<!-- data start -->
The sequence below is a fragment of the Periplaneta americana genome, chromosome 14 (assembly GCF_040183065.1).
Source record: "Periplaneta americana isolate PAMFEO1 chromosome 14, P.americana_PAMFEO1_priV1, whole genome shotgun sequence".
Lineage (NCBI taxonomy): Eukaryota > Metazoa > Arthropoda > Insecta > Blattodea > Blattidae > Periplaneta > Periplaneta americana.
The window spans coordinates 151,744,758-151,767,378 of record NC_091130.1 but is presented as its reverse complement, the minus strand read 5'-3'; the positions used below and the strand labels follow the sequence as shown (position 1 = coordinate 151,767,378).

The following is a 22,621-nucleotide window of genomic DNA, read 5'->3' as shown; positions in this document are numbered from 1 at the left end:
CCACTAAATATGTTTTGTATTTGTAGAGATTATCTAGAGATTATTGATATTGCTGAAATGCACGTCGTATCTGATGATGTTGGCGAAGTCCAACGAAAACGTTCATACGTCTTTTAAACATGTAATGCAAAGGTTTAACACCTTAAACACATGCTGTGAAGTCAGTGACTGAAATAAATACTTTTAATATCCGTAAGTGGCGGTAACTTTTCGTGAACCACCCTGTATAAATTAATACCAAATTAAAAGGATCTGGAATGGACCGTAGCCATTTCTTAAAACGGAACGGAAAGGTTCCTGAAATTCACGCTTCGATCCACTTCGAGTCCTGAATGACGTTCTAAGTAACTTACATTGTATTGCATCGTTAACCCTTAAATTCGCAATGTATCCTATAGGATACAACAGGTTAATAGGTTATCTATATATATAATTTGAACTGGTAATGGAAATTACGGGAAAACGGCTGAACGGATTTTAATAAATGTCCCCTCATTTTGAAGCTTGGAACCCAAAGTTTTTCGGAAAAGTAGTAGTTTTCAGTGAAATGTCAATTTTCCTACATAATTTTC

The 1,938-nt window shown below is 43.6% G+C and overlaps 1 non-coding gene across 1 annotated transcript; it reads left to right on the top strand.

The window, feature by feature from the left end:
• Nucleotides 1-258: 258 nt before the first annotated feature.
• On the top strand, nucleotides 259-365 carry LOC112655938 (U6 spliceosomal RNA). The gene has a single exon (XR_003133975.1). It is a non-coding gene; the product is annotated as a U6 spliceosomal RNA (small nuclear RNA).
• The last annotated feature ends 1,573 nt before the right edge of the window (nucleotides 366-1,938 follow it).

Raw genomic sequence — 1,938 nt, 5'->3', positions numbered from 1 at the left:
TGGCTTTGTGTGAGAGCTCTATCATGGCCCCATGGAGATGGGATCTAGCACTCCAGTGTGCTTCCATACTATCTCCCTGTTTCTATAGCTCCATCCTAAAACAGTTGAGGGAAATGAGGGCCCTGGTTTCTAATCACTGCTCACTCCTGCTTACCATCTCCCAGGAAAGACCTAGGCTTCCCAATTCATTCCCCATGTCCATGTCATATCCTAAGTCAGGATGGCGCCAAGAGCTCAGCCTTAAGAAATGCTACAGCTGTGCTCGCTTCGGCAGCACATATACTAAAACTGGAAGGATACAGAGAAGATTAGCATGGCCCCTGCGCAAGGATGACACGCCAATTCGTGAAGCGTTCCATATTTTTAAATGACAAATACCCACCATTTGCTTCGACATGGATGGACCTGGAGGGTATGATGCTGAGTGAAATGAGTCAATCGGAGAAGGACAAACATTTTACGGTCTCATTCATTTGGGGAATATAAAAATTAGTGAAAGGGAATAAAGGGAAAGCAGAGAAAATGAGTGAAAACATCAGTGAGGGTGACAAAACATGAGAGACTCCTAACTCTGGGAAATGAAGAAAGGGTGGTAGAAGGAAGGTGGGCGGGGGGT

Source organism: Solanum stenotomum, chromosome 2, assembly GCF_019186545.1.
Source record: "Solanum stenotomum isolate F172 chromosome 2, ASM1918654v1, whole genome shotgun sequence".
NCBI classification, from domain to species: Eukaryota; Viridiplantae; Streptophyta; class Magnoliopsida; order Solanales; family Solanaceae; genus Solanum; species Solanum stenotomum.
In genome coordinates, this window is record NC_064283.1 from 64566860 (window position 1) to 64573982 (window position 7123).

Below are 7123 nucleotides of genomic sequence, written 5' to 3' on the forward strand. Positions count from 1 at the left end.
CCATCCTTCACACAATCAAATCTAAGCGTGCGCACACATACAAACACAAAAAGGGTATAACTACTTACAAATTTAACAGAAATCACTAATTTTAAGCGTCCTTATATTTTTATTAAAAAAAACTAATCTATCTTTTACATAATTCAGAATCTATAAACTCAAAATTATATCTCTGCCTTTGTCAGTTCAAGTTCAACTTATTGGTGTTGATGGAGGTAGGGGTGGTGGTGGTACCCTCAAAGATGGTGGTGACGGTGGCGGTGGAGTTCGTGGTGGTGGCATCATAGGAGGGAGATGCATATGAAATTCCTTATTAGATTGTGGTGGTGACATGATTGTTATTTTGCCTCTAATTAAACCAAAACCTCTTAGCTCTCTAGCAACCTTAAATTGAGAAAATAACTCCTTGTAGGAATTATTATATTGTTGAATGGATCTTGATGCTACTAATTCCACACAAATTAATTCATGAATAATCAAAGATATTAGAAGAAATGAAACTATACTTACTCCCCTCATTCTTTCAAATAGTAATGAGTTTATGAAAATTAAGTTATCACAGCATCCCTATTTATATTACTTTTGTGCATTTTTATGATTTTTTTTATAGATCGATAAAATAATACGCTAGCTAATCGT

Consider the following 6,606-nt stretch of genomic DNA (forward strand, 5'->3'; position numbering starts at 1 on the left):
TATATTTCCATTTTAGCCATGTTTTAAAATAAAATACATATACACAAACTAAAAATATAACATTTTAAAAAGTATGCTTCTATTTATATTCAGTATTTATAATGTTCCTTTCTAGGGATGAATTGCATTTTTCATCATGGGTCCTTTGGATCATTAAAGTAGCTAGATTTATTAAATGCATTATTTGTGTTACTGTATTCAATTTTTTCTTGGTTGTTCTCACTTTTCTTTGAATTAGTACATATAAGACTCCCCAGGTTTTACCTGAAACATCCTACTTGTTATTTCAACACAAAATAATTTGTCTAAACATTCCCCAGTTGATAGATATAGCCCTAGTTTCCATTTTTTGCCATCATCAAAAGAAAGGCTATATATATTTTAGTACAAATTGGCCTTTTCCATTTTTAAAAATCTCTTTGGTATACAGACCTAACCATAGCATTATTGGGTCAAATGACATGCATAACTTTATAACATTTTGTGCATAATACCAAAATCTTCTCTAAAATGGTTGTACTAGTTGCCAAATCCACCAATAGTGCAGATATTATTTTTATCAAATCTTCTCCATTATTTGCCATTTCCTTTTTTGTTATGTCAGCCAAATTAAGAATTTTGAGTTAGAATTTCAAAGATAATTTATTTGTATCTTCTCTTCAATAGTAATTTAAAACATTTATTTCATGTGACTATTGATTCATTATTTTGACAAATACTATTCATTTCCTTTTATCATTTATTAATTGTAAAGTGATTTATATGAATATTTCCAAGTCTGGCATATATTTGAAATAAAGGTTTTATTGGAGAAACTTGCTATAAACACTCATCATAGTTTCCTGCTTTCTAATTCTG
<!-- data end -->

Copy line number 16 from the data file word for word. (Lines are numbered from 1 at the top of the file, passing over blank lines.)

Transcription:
NCBI classification, from domain to species: Eukaryota; Viridiplantae; Streptophyta; class Magnoliopsida; order Solanales; family Solanaceae; genus Solanum; species Solanum stenotomum.